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From mid-November to the end of March, the average rate on fixed-rate mortgages plummeted nearly 90 basis points (0.9%) to 4.06% and the MBA Refinance Application Index nearly doubled. Is this the start of a new refi boom? We don’t think so – at least, not quite yet.
Refinance volumes are the most variable and most unpredictable segment of mortgage originations. In the last 20 years, they have ranged from under 30% to over 70% of total first-lien originations.
The granddaddy of all refi booms was in 2003 when refi volume topped $2.5 trillion. The last real boom seen by the industry was in 2012, when refis clocked in at $1.4 trillion. Since then, the biggest year in the refi segment has been $947 billion in 2016 – something that could be classified as a modest mini-boom at best. Last year, refi volume was only about $430 billion, less than half the 2016 volume and the lowest we have seen this century.
So when is that next refi boom coming?
We can’t tell you when, but we CAN tell you what it will look like. Refi booms are triggered when mortgage interest rates fall below a certain threshold. All of a sudden, millions of homeowners can immediately lower their mortgage payments significantly.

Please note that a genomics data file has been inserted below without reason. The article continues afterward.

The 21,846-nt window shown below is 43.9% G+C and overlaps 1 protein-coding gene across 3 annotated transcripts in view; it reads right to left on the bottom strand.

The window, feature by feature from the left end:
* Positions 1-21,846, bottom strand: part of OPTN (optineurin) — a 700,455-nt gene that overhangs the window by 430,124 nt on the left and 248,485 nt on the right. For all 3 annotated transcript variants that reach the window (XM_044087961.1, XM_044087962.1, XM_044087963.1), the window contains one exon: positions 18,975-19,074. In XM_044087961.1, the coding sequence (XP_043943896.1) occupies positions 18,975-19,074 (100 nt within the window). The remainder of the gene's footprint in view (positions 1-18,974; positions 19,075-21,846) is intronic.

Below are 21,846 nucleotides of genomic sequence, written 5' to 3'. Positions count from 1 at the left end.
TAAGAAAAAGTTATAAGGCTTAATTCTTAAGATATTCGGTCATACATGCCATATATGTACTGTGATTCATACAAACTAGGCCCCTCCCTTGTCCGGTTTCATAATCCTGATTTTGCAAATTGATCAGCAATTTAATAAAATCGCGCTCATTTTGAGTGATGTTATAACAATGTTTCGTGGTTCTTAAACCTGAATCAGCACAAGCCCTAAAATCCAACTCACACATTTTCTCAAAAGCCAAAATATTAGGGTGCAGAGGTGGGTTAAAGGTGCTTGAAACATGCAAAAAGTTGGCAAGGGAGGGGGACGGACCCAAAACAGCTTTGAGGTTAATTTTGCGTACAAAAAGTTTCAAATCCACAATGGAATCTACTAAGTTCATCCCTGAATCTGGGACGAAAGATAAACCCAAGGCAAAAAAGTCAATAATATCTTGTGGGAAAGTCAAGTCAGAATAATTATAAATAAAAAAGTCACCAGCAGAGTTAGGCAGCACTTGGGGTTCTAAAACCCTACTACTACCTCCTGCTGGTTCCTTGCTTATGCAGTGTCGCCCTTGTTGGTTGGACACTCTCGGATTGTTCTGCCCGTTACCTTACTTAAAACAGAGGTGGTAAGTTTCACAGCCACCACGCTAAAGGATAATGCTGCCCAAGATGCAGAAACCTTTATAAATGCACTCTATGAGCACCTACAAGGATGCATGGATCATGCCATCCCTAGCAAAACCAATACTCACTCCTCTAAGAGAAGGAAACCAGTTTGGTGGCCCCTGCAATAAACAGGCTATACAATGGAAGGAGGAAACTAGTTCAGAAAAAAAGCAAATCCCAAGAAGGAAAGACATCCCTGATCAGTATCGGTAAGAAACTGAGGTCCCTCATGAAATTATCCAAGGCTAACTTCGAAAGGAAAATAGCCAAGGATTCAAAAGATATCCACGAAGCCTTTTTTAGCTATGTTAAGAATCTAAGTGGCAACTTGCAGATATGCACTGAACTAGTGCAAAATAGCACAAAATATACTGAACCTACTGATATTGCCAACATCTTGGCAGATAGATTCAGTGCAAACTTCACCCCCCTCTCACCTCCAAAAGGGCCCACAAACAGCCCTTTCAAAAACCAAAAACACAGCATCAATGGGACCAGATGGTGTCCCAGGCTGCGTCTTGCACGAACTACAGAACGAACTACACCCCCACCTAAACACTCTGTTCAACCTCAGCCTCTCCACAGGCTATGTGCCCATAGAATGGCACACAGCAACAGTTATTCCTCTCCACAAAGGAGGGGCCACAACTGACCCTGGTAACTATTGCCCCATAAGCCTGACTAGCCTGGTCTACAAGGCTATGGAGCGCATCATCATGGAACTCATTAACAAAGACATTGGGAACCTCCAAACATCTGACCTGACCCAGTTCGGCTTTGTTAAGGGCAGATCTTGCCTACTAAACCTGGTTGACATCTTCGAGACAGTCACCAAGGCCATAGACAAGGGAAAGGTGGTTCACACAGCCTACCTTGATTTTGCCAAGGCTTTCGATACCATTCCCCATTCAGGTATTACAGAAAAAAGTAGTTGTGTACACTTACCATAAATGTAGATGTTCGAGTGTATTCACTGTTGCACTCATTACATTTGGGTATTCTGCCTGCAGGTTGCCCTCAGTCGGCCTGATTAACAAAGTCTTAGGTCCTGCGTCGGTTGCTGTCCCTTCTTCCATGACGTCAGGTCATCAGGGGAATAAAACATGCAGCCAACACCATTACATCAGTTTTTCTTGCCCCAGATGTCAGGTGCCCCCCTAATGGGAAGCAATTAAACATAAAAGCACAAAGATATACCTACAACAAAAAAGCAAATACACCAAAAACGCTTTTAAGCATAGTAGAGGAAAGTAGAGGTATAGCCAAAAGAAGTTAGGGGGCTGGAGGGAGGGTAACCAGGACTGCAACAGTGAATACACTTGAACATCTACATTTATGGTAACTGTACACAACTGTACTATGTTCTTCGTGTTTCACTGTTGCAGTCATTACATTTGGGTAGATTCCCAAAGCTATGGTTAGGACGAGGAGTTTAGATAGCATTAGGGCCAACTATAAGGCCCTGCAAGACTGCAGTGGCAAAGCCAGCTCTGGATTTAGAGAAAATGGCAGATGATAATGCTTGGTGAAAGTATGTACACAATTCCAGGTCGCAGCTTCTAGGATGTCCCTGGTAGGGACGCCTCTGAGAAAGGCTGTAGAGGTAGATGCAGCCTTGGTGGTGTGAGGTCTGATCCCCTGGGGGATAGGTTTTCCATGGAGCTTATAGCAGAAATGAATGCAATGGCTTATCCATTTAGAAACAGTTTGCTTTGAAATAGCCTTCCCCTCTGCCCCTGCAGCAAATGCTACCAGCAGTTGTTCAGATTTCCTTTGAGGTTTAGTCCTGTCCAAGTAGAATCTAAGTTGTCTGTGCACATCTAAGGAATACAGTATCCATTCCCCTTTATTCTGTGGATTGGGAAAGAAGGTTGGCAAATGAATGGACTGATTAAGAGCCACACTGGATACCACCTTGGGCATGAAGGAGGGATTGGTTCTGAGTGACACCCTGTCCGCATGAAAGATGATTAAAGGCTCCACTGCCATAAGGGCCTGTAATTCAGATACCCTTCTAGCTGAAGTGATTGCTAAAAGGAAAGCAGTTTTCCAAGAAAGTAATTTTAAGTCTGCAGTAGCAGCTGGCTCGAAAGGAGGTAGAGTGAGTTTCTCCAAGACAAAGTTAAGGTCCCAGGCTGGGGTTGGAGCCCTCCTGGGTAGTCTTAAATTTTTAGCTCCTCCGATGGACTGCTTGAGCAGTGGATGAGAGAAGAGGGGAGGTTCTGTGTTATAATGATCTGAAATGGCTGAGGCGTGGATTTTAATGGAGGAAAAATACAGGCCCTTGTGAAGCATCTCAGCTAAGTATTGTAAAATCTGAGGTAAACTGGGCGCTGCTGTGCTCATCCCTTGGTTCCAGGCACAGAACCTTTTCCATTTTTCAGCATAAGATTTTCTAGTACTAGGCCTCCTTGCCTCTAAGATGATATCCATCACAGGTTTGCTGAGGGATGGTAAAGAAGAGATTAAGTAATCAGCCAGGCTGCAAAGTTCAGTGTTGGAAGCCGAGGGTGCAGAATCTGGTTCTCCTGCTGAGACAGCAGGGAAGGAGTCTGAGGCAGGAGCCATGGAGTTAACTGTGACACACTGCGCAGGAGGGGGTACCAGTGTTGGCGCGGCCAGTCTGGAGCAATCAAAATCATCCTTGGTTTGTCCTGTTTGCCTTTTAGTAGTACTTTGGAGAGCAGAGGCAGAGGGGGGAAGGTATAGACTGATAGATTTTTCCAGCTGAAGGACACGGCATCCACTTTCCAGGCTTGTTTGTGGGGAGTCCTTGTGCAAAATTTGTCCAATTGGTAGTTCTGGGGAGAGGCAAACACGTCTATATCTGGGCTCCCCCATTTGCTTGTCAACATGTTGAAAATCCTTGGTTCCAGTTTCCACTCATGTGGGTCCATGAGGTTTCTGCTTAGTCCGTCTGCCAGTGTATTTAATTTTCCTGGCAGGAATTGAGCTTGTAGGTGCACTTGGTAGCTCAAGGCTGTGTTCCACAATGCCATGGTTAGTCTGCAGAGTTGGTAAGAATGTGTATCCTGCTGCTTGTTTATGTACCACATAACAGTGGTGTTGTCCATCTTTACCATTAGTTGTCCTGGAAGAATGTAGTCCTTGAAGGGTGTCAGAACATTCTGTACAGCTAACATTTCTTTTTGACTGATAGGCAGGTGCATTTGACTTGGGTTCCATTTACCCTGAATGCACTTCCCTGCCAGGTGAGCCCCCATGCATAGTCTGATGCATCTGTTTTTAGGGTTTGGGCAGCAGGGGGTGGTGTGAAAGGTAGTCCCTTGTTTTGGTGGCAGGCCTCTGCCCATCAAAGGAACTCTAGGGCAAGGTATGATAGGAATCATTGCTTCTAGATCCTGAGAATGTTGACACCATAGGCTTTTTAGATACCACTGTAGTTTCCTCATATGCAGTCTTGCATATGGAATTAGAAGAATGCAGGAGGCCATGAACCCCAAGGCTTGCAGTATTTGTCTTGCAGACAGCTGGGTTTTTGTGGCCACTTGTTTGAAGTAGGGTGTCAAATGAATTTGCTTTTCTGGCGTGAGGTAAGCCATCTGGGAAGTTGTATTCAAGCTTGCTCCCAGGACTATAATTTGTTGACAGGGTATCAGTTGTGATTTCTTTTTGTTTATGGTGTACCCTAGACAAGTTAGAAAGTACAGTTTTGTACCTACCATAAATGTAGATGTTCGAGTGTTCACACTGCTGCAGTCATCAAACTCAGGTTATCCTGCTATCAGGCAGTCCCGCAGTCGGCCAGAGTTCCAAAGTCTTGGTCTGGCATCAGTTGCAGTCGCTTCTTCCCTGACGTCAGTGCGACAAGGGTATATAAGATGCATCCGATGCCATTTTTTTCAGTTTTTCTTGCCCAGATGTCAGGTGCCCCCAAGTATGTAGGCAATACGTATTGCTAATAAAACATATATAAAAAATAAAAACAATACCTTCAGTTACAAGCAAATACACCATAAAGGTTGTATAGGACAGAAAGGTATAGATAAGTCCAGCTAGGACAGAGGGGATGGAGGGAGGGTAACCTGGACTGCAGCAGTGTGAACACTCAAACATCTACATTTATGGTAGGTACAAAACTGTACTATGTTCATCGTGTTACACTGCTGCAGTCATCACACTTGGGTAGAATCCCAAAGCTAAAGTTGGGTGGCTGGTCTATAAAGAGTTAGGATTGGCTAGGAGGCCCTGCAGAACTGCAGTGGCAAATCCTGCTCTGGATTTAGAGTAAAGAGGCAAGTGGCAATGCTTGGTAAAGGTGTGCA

One of the patterns lenders will see is that homeowners with the higher loan amounts will always lead the charge, because they will reap the biggest benefits to refinancing.
The chart above shows the number of refi candidates that resulted as mortgage rates have moved since 2001. The 2003 refi boom was triggered when 30-year FRM (fixed rate mortgage) rates dropped below 6%. The 2012 boom was triggered when rates hit 4%. In a previous blog, we mentioned 3.75% as another threshold level that would trigger at least a mini-boom. Upon further analysis, we believe that rate will set off a legitimate, full-fledged refi boom, especially if rates can stay at that level for several weeks.
The last week of March saw mortgage rates average 4.06%, not too far from our 3.75% trigger threshold. Although rates drifted back higher for most of April, they are still within ”spitting distance” of that target.
The key is the U.S. Treasury bond market, and specifically, the yield rate on the 10-year Treasury bond. Mortgage rates fluctuate with that yield rate at a fairly constant premium of 1.5- 1.75%. If the 10-year yield drops below 2.0%, be prepared for a refi boom. And with every new mortgage made now, the number of homeowners that will benefit from a major refinancing event grows. So the longer it takes to hit that trigger point, the bigger the boom will be.
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